As the first anniversary of the invasion of Ukraine approaches, the feeling of “accountability” for the war is reinforced on both sides, in an escalation of announcements and strategies aimed at destroying the adversary, and in the contemptuous rejection of any peace negotiations. Summits in Europe and the United States to help Ukraine are met by renewed global threats from Russia, reviving the rhetoric that Moscow’s mission is to rid the world of evil.

The commemoration of the 80th anniversary of the Battle of Stalingrad – the name they wanted to definitively restore to the capital south of the Volga – was presided over by the most classic Putin, the one who considers the figure of Stalin as his main inspiration. The dates of the Great Patriotic War have marked the Russian political agenda for a long time, even before the rise to power of the shadowy KGB agent. In 1995, the fiftieth anniversary year, grandiose re-enactments of the decisive battles were staged in all the squares of the great Russian cities until the entry into Berlin of the Soviet troops, who occupied Hitler’s bunker and found his body and that of Eva Braun, that they had committed suicide.

Since then, each anniversary has reinforced the feeling of revenge, recalling that the fall of the USSR, “the greatest tragedy of the 20th century” according to Putin, had to be reread in the light of the imperishable glory of the Stalinist era. Year after year the emphasis on the memory of the war grew along with the restoration of orthodox political theology, in a fusion between Church and State that finds its most complete expression precisely in the Army. In 2020, the 75th anniversary of the Victory, the Cathedral of the Armed Forces was inaugurated, the temple where the liturgy evokes past wars and prophesies future ones, such as the current one in Ukraine. Putin linked that date with the decisive turning point, modifying the constitution to perpetuate himself in power, consecrating “traditional values” as a motivation superior to any norm of internal or international law, and breaking the last reluctance of the patriarch Kirill, who did not want to lose their churches in Ukraine.

The reinterpretation of history highlights the moral, religious and military superiority of Russia, rewriting even the history textbooks and eclipsing the dates of shame: the fall of the regime in 1991, the suicide invasion of Afghanistan in 1979, the tragic war civil war and famine of 1920, the shameful defeat against Japan in 1905, the catastrophic Crimean War of 1857, and going back even to Ivan the Terrible’s ill-fated sixteenth-century campaign against the Baltics, prophesying the current Ukrainian war. At that moment, the apocalyptic dreams of the Third Rome and the Moscow Patriarchate collapsed, swept away by the 17th century “turmoil” of the conflict with Poland and the schism between the True and Old Believers, clashing over how to claim superiority. of the Russian faith even above the Greek.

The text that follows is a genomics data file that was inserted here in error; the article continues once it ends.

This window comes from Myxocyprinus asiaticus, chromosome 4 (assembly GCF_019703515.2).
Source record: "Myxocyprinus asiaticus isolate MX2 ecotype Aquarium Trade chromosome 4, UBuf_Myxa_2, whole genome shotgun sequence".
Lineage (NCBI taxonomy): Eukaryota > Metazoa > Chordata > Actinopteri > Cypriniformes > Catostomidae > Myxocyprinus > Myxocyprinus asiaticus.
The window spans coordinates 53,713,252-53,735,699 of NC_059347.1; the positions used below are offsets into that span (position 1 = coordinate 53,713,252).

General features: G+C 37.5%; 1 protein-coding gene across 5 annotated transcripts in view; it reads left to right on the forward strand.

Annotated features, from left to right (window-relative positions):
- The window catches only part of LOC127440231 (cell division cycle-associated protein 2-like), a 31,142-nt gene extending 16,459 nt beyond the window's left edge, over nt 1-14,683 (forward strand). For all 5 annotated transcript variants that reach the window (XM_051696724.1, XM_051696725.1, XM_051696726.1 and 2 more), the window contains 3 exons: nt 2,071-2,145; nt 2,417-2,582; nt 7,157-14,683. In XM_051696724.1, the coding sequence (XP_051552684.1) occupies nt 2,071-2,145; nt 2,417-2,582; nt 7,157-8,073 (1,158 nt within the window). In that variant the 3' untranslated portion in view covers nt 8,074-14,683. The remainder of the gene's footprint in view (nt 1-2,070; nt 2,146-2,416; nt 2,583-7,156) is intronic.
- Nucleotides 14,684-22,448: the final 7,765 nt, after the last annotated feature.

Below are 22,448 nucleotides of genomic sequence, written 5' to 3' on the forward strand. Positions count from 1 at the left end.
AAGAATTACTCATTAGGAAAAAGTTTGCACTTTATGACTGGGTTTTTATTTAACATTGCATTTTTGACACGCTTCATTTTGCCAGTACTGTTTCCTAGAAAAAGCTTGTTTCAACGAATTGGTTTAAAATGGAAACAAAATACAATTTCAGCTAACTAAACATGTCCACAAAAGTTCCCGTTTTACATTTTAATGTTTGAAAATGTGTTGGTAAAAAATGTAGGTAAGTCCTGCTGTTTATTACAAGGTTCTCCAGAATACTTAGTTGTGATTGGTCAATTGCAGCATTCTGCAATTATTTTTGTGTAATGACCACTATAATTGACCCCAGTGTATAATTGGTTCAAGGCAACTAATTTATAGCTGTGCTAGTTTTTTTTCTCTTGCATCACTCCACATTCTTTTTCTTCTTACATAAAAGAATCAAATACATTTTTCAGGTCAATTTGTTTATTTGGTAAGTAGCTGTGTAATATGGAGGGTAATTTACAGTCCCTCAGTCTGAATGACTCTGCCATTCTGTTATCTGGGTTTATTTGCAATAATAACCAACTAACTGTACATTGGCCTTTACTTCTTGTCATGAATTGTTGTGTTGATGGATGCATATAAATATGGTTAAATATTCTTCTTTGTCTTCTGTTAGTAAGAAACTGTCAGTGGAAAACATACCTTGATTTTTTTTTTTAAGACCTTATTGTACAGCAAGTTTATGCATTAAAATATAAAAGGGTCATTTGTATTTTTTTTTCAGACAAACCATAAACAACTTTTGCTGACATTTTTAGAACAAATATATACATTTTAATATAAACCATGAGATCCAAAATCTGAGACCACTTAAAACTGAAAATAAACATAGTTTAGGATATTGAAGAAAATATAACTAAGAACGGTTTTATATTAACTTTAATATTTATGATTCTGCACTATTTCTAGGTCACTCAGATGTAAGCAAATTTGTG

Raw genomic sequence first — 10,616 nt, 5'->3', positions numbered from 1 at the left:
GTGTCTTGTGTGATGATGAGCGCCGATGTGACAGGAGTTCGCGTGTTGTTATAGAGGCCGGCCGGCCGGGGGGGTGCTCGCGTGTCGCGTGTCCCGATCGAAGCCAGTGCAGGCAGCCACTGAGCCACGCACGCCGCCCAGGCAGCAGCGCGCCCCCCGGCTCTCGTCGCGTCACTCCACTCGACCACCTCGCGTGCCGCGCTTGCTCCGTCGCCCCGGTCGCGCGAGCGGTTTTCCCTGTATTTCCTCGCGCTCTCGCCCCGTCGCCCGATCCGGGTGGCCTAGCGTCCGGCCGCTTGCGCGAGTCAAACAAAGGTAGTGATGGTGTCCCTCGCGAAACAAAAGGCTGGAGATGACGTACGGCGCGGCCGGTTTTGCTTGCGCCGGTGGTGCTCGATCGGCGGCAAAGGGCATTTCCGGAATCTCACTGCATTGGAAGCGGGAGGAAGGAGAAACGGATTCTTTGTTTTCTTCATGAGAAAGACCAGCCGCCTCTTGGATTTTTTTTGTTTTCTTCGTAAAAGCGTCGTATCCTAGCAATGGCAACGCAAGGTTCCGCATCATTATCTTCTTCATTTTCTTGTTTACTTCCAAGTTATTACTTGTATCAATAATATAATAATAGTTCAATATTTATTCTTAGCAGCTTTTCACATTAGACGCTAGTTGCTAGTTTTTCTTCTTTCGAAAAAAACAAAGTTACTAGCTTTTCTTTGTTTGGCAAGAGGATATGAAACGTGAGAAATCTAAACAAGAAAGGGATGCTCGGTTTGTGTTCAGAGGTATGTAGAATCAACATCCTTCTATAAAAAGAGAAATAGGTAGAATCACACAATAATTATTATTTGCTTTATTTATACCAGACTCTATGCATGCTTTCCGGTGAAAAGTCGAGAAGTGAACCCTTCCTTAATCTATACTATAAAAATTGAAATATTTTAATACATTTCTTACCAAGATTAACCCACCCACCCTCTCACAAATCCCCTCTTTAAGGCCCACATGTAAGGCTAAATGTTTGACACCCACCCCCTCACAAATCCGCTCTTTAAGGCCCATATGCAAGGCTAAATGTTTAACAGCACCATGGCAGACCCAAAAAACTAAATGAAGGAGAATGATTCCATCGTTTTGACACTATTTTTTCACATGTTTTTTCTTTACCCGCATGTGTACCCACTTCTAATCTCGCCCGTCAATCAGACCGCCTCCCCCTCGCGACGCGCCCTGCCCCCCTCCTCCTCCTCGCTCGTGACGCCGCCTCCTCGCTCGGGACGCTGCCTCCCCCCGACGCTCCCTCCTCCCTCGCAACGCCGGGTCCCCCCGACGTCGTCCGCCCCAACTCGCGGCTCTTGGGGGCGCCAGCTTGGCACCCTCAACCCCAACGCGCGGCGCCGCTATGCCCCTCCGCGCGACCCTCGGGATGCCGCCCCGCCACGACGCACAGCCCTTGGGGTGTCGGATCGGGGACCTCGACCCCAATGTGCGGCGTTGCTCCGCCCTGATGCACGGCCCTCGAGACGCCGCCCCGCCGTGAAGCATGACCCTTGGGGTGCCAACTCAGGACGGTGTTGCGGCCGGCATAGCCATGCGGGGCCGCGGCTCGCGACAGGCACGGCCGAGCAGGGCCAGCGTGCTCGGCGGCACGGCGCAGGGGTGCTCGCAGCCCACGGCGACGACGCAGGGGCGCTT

Putin’s ideology, and the mass psychology with which it is instilled, is “retroactive thinking”, looking to the future to restore the past, and the end of a year of massacres and destruction can be seen as a beginning, as the most appropriate moment to represent the soul of Russia, which proclaims victory when defeat becomes evident. Foreign Minister Lavrov denounced in RIA Novosti “the West’s attempt to resolve the Russian question by inflicting such a defeat on Moscow that it cannot recover for decades.” And consequently the war becomes universal, because “the whole of NATO is fighting against us, and the greater the range of weapons supplied by the West to kyiv, the more we will have to push them away from our borders.” The closer defeat approaches, the more comfortable Russia becomes, threatening the end of the world, because “we don’t just have traditional missiles,” as Putin recalled at Stalingrad.

The president of the Duma, Vjacheslav Volodin, affirmed in turn that “NATO uses Ukraine as a testing ground for its weapons and to test new ways of waging war.” On the other hand, similar echoes come from the opposite front, such as the statements by Rob Bauer, the Dutch head of NATO’s war committee, who declared that “NATO is prepared for confrontation with Russia”, although all Western leaders they rule out the possibility of reaching a direct confrontation. Of course, the decisions on the delivery of state-of-the-art tanks, in which many countries and even Germany participated, revive the Russian accusations about “NATO armies” that do not limit themselves to supplying weapons, but send “mercenary troops well paid,” as Lavrov reiterated.